So your doctor is talking to you about taking statins to lower your cholesterol and decrease your risk of heart attack and stroke. You may want to have a say in whether or not you take this step. Your personal feelings about this decision are just as important as the medical facts.
Did you know that certain foods will raise your cholesterol levels and that other foods might help you lower them? This handy chart showing cholesterol-lowering foods can help you find out what changes in your diet may lower your cholesterol. Afraid you’ll never be able to eat red meat again or enjoy dairy products?
There’s a lot you can do to help lower your cholesterol. Before your doctor recommends medicines, they might suggest that you try making changes to your lifestyle: things like eating healthier food, losing weight if you need to, and getting or staying active.
You probably hear about cholesterol every time you turn on the TV. But what exactly is it? Is it all bad? Or are there good and bad types of cholesterol? This helpful guide will answer those questions and others like “Why does cholesterol matter?” “What affects my cholesterol levels?” and “How is cholesterol tested?” You’ll also learn how cholesterol can affect your risk of heart attack and stroke and what you can do about it.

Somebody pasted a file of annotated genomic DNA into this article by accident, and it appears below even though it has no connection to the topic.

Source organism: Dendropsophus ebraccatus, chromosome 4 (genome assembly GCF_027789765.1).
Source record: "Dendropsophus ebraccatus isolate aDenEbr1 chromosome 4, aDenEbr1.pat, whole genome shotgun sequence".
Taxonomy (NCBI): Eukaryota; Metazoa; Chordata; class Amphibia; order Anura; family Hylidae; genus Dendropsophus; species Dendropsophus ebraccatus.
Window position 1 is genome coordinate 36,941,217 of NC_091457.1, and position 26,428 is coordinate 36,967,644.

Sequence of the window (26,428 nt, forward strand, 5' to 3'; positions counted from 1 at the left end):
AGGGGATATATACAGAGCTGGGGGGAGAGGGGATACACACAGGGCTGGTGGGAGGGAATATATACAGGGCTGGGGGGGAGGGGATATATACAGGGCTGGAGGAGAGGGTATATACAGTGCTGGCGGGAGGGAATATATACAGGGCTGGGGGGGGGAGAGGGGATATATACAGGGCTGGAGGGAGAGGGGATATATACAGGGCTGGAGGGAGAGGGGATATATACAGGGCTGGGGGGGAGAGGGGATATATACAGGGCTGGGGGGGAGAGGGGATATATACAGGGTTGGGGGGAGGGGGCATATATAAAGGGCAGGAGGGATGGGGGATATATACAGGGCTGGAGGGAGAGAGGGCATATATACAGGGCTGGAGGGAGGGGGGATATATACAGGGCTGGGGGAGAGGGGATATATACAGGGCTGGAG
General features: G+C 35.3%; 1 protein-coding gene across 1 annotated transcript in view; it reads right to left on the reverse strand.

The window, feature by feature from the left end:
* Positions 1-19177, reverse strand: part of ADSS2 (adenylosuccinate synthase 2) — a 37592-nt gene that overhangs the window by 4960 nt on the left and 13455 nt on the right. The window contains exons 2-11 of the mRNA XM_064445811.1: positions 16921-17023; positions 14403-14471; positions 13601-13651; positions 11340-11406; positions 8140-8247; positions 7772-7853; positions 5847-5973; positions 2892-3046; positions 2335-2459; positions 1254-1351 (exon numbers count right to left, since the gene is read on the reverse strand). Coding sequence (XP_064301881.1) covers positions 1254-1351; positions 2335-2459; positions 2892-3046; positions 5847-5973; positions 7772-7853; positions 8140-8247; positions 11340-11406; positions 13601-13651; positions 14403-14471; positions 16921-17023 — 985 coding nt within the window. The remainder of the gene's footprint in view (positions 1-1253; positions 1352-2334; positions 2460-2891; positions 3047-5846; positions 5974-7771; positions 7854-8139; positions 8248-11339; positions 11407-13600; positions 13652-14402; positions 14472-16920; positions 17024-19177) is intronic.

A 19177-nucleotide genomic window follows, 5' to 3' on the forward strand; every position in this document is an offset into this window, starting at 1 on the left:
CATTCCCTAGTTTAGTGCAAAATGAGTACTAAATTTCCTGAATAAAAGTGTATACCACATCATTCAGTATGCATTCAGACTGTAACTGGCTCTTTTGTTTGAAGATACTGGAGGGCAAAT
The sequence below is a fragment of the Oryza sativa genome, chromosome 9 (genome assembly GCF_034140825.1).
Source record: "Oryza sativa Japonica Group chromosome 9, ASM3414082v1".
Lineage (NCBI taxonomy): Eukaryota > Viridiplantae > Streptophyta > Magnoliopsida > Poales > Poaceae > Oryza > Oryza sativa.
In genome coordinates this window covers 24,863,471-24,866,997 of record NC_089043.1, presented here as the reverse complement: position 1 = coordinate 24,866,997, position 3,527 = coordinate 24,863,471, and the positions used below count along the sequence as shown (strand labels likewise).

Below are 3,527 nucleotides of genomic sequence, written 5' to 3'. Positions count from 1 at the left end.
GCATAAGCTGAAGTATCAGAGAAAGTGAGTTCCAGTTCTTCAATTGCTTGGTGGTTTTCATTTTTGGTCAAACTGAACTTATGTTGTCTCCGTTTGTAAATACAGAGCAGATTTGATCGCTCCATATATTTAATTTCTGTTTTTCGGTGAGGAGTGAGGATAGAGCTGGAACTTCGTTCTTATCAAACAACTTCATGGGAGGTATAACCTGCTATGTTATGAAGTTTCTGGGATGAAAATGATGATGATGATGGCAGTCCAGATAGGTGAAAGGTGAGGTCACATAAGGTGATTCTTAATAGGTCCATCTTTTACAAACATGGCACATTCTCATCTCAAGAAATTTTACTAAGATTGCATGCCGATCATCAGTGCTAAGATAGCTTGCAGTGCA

Eating healthy is important. Whether you want to lose weight, have more energy, or manage health conditions like type 2 diabetes and heart disease, eating well can help. But changing your eating habits is not easy. It seems like everyone has advice on what to eat.
If you’re at high risk of having a heart attack or stroke, you may be wondering if you should take a statin to help lower your risk. Statins lower the amount of bad (LDL) cholesterol in your blood by reducing how much of it your body makes.
Healthy habits such as eating right, exercising regularly, and not smoking can help you keep your heart healthy. Whether you have an existing heart or blood vessel disease or not, a heart-healthy lifestyle is a good idea for everyone. It can help your heart and blood vessels stay healthy and lower your risk of a heart attack or stroke.
Did you know that coronary artery disease is the leading cause of death for both men and women in the United States? Coronary artery disease is caused by fatty deposits of plaque that build up in your coronary arteries, the arteries that supply blood to your heart.
Blood pressure is the measure of how hard your blood pushes against the walls of your arteries as it moves through your body. When blood pressure is too high, it can damage your blood vessels, heart, and kidneys. Although high blood pressure usually can’t be cured,
High cholesterol. High blood pressure. Diabetes. Smoking. Family history. All of these things increase your risk of heart disease, heart attack, and stroke. Knowing your risk can help you and your doctor talk about whether you need to lower your risk.